Ramadan: A Month-Long Spiritual Journey

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November 6th marks the first day of the Islamic lunar month; Ramadan, when Canadian Muslims join the Umma (The Muslim Nation) in fasting during the days and praying during the nights.

Ramadan is considered a spiritual training month for the rest of the year, when believers try to draw nearer to their Maker. Prophet Muhammad said; “Ramadan is the month of endurance and the reward of endurance is paradise. It is the month of sharing with others, and a month in which God’s blessings to believers are multiplied.”

During Ramadan Muslims totally abstain from eating, drinking, smoking and sexual activity with one’s spouse everyday from dawn until sunset. During the winter months dawn is around 5:30 am and sunset is around 5:00 pm. After breaking their fast, Muslims spend every night in prayers, especially congregational prayers at mosques. Prophet Muhammad said; “Whoever fasts and prays during Ramadan with sincerity and only for the sake of God Almighty, his/her sins will be forgiven.”

The predawn meal (su-hoor) during Ramadan replaces the ordinary breakfast. The fast breaking meal (Iftar) usually starts with eating a few dates, drinking a glass of water or juice. Following fast breaking, Muslims perform the evening prayer (Magreb) which is followed by the main meal. The main meal should be simple. According to Prophet Muhammad’s teaching; “If you must fill up your stomach, then fill 1/3 of it with food, 1/3 with water and leave 1/3 of it empty.”

Ramadan is a time of heightened attention to the rules of right conduct. For example, the Prophet said; ” Five things break the fast; lying, backbiting, slander, ungodly oath and looking with passion.” In other words, during fasting when certain normally permitted acts are forbidden, acts that are always forbidden ruin a person’s fast.

All Muslims who have reached the age of puberty are required to fast, although there are several valid excuses for not fasting, such as illness, pregnancy, hard manual labor and travel. Missed fasting needs to be made up at another time, at the discretion of the person before the next Ramadan. Children, specially the older ones, are often allowed to fast for a few hours during the day.

Fast is the one ritual that is strictly between the individual and the Creator. God, and only God knows whether or not a person observes the fast. It is a test of people’s sincerity in their faith. Other rituals, such as praying, going to mosques, giving to the poor or performing pilgrimage are usually observed by others. Hence, Ramadan is considered to be the most personal and spiritual month of the Islamic calendar.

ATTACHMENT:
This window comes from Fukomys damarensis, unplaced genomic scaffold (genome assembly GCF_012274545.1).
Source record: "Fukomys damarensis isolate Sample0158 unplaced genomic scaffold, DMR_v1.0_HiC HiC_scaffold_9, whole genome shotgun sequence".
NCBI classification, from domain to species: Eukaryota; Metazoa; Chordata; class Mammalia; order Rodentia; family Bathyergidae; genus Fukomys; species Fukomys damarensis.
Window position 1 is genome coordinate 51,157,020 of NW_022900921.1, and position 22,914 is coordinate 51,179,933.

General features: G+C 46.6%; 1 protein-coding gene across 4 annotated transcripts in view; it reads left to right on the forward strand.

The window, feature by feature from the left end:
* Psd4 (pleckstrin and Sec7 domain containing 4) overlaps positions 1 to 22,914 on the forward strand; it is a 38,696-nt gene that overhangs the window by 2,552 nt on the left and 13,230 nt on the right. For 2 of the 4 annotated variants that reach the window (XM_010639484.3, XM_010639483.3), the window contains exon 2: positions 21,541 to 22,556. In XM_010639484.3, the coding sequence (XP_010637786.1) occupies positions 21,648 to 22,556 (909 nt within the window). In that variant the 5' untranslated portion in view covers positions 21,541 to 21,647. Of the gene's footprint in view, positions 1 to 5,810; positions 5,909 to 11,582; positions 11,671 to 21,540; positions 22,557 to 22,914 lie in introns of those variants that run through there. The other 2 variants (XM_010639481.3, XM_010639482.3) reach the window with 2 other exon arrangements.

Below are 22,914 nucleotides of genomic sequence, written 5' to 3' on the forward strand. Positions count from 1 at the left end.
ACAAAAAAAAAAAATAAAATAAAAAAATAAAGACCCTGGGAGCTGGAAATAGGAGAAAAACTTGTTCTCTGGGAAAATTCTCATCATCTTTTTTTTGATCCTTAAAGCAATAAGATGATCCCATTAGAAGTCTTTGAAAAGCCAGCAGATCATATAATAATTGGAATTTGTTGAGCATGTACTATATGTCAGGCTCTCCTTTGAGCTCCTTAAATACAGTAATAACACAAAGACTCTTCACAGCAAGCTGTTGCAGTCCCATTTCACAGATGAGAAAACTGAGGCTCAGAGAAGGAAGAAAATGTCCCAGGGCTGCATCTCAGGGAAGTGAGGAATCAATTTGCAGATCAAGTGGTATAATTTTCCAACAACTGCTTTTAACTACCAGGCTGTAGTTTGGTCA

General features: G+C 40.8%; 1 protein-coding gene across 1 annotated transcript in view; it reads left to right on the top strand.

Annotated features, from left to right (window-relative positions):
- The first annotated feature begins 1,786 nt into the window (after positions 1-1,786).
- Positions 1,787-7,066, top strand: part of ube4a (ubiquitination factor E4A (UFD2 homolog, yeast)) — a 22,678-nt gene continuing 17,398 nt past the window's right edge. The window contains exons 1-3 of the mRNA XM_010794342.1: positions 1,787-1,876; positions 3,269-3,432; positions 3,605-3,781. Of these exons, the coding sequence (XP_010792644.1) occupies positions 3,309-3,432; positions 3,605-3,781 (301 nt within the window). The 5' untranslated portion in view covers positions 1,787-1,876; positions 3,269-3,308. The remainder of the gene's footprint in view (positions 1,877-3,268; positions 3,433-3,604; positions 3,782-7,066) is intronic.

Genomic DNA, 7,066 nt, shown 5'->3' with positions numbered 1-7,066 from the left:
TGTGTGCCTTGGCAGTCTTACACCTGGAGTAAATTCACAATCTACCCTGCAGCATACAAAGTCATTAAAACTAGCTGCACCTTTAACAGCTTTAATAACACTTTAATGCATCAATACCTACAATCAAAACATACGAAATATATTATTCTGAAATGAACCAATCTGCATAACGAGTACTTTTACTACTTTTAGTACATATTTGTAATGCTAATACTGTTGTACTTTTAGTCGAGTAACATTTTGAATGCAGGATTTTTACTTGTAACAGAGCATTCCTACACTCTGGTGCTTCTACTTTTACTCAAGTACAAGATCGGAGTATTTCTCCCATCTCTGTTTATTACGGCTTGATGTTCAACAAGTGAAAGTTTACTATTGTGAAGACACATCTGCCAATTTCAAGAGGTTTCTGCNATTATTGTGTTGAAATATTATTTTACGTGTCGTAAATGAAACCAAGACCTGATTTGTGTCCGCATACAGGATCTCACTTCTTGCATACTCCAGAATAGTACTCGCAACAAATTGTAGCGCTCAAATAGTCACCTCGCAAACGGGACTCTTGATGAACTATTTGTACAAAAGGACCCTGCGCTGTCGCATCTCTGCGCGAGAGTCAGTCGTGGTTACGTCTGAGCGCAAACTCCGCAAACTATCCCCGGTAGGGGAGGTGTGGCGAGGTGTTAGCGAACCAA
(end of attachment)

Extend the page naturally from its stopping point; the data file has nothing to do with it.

Ramadan has also a strong social component. In Islamic countries , all places of eating are closed during the daylight hours of Ramadan. In Canada, as well as in Islamic countries, Muslims usually break their fast with families and friends. They also help needy Muslims by offering them meals for breaking their fast or money equivalents.

Those who have not experienced the fast of Ramadan may think it is easy to skip breakfast and lunch, specially when Ramadan falls during the winter when the day is short. But what about that midmorning cup of coffee or that afternoon smoke? It may be easy for one day, one week. But what about one month? Unless people have strong faith, they are not likely to make it through for the whole month.

But to suggest that fasting during Ramadan is difficult does not mean that Muslims find it to be a hardship. On the contrary, Ramadan tends to be the happiest time of the year. It offers believers an opportunity to strengthen their spirituality; through fasting, praying, reading Quran and contemplating.

Many Muslims stay up during the last ten nights of Ramadan at mosques in continuous prayers, praising the One All-Mighty All-Loving. The sweetness of these night prayers; when nature is calm and the hassle of life subsides, are matchless.

The night of the 27th of Ramadan marks the night that God Almighty started revealing the Quran to Prophet Muhammad more than 1400 years ago. This night, the Quran states, is “better than a thousand months” as God offers more of His love, blessings, mercy, forgiveness and bounties. It is a night when Muslims pray that God’s love and guidance fill the hearts of His servants.

Muslims ends their month-long spiritual journey of Ramadan with a feast of thanksgivings; Eid-ul-Fitr on December 5th, when they praise the Lord that they were blessed with witnessing the blessed month and they pray that it will not be the last Ramadan for any of them.

Prof. Mohamed Elmasry is a professor of electrical and computer engineering at the University of Waterloo and national president of the Canadian Islamic Congress.

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